Ms Rigby says it’s also important for pharmacists to adjust workflow to ensure the consult goes smoothly.
‘For example, before an HMR you can have a pre-telehealth conversation and go through the steps of what they need to do in preparation, like putting all their medicines on the dining room table on the morning of, or taking a photo and emailing it.
‘Go through the steps to prepare them and discuss what platforms they feel comfortable with, from video conferencing on their phone to a phone call.’ (See resources box opposite.)
Is telehealth here to stay?
‘If there is an abiding legacy on the health front of what will come out of the pandemic, my hope and my belief and my commitment is to make that telehealth,’ Greg Hunt said of its wider introduction in May to health practitioners of many types for those ‘at home, alone, or isolated’.
Pharmacists who have used telehealth say it should probably be considered a good default option rather than the norm. It provides a realistic way of connecting with patients who would not otherwise have had access to care.
Remote Victorian pharmacist John Pisasale MPS has been offering patients the option of a telehealth consultation with a doctor from a private room in his Amcal pharmacy, using an encrypted telehealth service on a tablet.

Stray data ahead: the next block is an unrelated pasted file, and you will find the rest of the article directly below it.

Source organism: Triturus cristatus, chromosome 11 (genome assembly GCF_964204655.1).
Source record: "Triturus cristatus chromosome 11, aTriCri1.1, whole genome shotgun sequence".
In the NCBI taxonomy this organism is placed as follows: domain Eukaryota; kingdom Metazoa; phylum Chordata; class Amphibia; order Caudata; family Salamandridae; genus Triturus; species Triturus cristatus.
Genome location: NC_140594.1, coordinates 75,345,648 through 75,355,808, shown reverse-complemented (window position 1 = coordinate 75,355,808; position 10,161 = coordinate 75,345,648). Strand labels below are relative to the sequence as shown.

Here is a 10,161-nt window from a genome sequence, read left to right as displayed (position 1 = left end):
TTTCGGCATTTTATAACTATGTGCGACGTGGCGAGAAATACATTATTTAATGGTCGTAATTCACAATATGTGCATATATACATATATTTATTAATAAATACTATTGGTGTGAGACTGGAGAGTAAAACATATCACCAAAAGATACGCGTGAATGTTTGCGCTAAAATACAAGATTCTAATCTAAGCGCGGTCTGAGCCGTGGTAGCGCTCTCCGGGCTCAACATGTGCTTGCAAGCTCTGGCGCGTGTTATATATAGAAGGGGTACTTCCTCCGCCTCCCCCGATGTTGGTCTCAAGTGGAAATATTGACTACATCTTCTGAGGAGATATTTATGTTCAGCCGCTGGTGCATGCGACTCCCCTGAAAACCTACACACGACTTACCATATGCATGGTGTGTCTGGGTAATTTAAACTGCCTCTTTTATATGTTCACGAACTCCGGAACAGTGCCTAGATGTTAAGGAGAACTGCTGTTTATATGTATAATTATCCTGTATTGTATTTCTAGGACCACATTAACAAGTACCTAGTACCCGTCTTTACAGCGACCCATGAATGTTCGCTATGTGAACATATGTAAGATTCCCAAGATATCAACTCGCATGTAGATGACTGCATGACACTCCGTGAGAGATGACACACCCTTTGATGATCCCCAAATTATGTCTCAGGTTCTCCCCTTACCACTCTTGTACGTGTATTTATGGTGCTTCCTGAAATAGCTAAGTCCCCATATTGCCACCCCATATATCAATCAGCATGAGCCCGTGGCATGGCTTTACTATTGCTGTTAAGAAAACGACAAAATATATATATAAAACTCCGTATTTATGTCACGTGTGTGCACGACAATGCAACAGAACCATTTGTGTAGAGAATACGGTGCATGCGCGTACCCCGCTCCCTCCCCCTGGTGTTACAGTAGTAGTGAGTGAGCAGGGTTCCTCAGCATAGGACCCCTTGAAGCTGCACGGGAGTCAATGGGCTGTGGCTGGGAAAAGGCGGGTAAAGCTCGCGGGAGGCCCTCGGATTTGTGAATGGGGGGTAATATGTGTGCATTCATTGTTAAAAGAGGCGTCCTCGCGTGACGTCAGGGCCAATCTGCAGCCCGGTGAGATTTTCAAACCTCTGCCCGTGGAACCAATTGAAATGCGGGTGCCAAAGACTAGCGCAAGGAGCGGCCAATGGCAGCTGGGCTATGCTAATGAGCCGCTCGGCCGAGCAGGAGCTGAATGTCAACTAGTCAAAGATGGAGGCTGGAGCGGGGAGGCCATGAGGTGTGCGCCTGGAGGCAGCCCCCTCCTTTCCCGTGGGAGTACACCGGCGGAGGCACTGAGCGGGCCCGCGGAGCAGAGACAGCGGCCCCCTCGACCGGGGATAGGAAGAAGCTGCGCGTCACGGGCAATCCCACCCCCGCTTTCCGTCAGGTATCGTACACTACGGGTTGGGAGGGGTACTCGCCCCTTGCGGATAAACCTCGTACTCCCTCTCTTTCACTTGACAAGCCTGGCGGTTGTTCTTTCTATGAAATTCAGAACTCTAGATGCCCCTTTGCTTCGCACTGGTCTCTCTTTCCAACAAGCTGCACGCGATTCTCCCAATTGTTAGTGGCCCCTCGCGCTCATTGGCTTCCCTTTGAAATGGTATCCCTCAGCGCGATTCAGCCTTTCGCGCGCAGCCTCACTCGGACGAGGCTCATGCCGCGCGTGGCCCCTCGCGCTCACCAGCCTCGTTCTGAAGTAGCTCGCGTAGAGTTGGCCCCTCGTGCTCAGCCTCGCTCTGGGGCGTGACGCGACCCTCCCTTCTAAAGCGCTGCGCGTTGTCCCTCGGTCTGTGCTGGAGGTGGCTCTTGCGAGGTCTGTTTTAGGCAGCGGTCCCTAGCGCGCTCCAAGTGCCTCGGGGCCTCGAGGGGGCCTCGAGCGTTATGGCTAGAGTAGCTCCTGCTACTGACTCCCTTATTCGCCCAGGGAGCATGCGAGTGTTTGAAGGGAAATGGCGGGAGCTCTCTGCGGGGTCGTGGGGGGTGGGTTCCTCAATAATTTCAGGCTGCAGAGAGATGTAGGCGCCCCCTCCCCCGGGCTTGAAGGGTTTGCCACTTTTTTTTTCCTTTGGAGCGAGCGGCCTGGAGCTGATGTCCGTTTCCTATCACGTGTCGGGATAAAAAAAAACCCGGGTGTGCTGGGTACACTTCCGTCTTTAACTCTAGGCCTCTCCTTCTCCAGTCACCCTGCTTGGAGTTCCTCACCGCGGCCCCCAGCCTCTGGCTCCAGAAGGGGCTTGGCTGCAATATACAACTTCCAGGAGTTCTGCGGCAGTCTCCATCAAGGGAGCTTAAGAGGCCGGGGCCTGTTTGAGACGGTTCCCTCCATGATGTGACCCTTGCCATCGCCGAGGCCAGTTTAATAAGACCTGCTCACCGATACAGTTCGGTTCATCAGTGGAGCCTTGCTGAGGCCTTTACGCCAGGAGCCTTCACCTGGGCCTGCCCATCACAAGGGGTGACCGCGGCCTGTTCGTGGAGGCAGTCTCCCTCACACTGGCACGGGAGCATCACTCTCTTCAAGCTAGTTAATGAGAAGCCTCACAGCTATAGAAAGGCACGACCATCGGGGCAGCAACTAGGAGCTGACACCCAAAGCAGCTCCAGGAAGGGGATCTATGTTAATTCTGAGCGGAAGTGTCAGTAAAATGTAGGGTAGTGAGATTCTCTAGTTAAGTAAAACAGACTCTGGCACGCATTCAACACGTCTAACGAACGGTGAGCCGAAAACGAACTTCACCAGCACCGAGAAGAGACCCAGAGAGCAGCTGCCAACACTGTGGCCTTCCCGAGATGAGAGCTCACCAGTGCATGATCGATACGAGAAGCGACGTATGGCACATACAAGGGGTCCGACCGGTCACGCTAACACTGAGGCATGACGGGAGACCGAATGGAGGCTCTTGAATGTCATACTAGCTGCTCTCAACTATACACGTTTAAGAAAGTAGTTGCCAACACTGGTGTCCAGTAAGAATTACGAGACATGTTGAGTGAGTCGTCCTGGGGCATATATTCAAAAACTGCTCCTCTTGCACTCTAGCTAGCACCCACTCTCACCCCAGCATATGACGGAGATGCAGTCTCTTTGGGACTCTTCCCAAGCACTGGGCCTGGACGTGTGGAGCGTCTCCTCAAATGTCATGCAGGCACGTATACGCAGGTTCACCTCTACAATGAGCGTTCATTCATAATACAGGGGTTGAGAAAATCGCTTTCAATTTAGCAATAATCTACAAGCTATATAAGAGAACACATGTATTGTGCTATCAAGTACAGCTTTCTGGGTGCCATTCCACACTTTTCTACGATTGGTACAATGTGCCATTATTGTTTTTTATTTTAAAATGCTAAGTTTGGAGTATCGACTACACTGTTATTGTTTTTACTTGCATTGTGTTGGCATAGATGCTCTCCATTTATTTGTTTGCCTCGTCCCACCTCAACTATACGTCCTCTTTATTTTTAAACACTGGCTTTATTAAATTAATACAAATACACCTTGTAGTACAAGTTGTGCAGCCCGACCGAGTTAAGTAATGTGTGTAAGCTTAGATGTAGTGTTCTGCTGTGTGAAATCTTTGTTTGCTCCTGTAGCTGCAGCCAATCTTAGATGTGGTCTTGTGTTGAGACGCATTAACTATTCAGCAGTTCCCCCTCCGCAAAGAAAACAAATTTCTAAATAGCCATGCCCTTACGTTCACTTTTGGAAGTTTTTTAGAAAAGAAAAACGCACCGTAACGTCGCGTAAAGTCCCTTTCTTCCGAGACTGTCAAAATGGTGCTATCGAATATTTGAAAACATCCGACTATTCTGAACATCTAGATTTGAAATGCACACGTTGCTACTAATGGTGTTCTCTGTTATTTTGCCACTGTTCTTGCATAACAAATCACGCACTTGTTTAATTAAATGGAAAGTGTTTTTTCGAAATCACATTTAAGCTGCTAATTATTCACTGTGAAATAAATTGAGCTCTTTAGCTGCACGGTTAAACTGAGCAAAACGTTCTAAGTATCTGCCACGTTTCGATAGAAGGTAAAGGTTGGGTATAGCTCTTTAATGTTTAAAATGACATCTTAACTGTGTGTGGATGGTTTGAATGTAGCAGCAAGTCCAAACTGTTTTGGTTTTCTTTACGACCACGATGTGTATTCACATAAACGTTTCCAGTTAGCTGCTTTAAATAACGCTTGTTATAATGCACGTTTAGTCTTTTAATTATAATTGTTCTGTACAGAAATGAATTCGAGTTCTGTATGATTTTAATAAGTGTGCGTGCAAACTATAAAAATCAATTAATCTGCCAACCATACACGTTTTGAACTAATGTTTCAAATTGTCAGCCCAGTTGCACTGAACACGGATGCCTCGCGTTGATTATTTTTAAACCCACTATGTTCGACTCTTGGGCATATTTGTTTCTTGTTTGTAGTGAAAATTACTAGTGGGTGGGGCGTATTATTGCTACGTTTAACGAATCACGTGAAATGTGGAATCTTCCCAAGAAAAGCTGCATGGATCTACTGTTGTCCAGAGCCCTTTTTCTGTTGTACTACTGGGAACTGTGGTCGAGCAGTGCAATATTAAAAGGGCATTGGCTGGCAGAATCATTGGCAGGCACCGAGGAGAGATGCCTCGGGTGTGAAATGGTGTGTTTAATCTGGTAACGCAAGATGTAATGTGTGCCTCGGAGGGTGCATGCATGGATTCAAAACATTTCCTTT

With weeks-long waiting lists to see a local GP, he says telehealth is a good option for an isolated community like Robinvale, on the banks of the Murray River in north-western Victoria where many of his patients don’t have a regular doctor or can’t get a GP appointment when it’s necessary.
Telehealth has enabled him to triage patients, connect them to medical care when needed, and even deliver medicines without patients needing to leave their homes.
He estimates that about 70% of his patients’ needs can be met via telehealth.
‘Rather than sending people on their way, it just means taking that little bit of extra time to set them up [with a telehealth consultation].
For people who can’t get their regular medicine or find it hard to access a doctor, it’s really filled a gap and we have found quite high demand,’ he says.
Mr Beesley says that telehealth will provide an important option on the NSW mid-North Coast for the foreseeable future, though there will need to be more investment in infrastructure and training for pharmacists to use it effectively.
Ms Rigby agrees telehealth will be an important option for pharmacists post-pandemic.
‘Face-to-face will always give the best outcome compared to telehealth services, but if you don’t have telehealth services available, there are a lot of people who are going to miss out on really important care.
I think telehealth will bridge that.’
TELEHEALTH – RESOURCES FOR MEDICINE REVIEWS
- Sky News. Telehealth will be the ‘abiding legacy’ on the health front of COVID-19: Greg Hunt. 2020. At: www.skynews.com.au/details/_6156333407001
- Hall F, Dean D, Braithwaite C, et al. Reducing medication misadventure: A comparative analysis of telepharmacy and home medication reviews. 14th National Rural Health Conference: A World of Rural Health. 2017. At: www.nintione.com.au/?p=11781
- Poudel A, Nissen LM. Telepharmacy: a pharmacist’s perspective on the clinical benefits and challenges. Integr Pharm Res Pract 2016;5:75–82.